The heart’s no brain. It is a simple enough piece of muscular meat taking deoxygenated blood and oxygenating it by a passage through the lungs, then sending it on its way to nourish the cellular system. But if one little aspect of the organ goes wrong, you are toast in a very, very short time. And go wrong it does, plenty: it is “the most common cause of death throughout the world”—nearly a third of them—“sudden cardiac death after a myocardial infarction, or heart attack,” writes Sandeep Jauhar—who has already informed and entertained us about bodies and their discontents in his books Doctored and Intern—in the sharp, engrossing Heart: A History; in this case, a cultural, personal, and mechanical history.
The heart beats, on average, 3 billion times before it gives up the ghost, pumping blood through 100,000 miles of vessels, from big to microscopic and back again. All along the way are valves that flip open at the pressure of a pulse and then flip shut to keep the system going in one direction. In our inexorable march toward entropy, the heart is our hero, countering dissipation and disarray.
Heart “is about what the heart is, how it has been handled by medicine, and how we can most wisely live with—as well as by—our hearts in the future.” There will be excursions into the organ as metaphor to start. “Courage” is an easy one: “from the Latin cor, which means heart.” For romantic love we have the word “emotion” from the French émouvoir, meaning to stir up, as the heart does when agitated by the tides of feeling. As for its affiliation with sex, the heart shape is common in nature, “including silphium, which was used for birth control in the early Middle Ages and may be the reason why the heart became associated with sex and romantic love (though the heart’s resemblance to the vulva probably also has something to do with it.)”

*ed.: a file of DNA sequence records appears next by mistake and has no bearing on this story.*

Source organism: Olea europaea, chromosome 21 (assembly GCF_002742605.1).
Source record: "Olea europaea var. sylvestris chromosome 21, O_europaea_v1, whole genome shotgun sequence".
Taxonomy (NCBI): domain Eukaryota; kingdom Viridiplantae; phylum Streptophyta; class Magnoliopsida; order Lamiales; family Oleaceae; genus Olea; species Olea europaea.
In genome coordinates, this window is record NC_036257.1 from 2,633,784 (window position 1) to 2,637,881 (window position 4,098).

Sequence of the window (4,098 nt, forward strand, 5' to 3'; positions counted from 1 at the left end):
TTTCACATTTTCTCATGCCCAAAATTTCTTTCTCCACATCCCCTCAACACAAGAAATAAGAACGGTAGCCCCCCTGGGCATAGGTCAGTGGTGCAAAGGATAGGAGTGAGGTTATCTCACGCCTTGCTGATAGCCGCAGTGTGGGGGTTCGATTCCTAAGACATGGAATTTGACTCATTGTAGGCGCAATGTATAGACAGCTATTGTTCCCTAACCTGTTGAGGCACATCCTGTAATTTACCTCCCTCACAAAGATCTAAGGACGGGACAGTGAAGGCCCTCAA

Jauhar moves on to a series of chapters that are an artful blend of the historical and the personal: advances in heart medicine and the story of his family’s cardiac issues. Advances in echocardiography, the heart-lung machine, catheterization, angioplasty, pacemakers, ventricular defibrillators, and artificial hearts took the heart out of the realm of mystery and made its surgery an everyday event. Jauhar is particularly comfortable describing these miraculous inventions, their evolution and exactly how they operate.
At the same time he sews his family into the picture, including himself. Jauhar discovers he has some significant plaque blocking his arteries—he is in his late forties—which prompts him to investigate his family history of heart disease. One especially of interest is a grandfather who died of a heart attack at lunch after being bitten by a snake that morning at his shop (he didn’t know at the time, but it turned out to be a cobra). But could in fact his grandfather’s condition been congenital? Or, perhaps, and this is fascinating, could it have traumatic weakening incurred due to the horrors experienced during the partition of Pakistan, many years before?
The final chapters find Jauhar in a melancholic mood. He feels with the golden years of heart medicine behind us, each new tool or drug is going to be delivering diminishing returns. But more to the point, he believes the greatest changes to heart health are going to be in lifestyle, not science. Smoking, obesity, diabetes, high serum cholesterol all have their part to play in heart disease—as the famous “Framingham Heart Study” has borne out.
Moreover, though the heart may not be the seat of the emotions, it is highly responsive to them.. Jauhar was wise to partition his book into metaphor and mystery, for stress, the great bogeyman of the final pages—from the romantic breakup, depression, social disconnectivity, to the boss yelling at you, the drive to work, to the eighth cup of coffee to keep awake to do yet more work—and the general lack of down time is breaking our hearts in more ways than one. Watch that sugar, salt, and fat, but in the end, it’s the intake that comes through your Twitter feed and overflowing inbox that your doctor may one day tell you it’s time to swear off.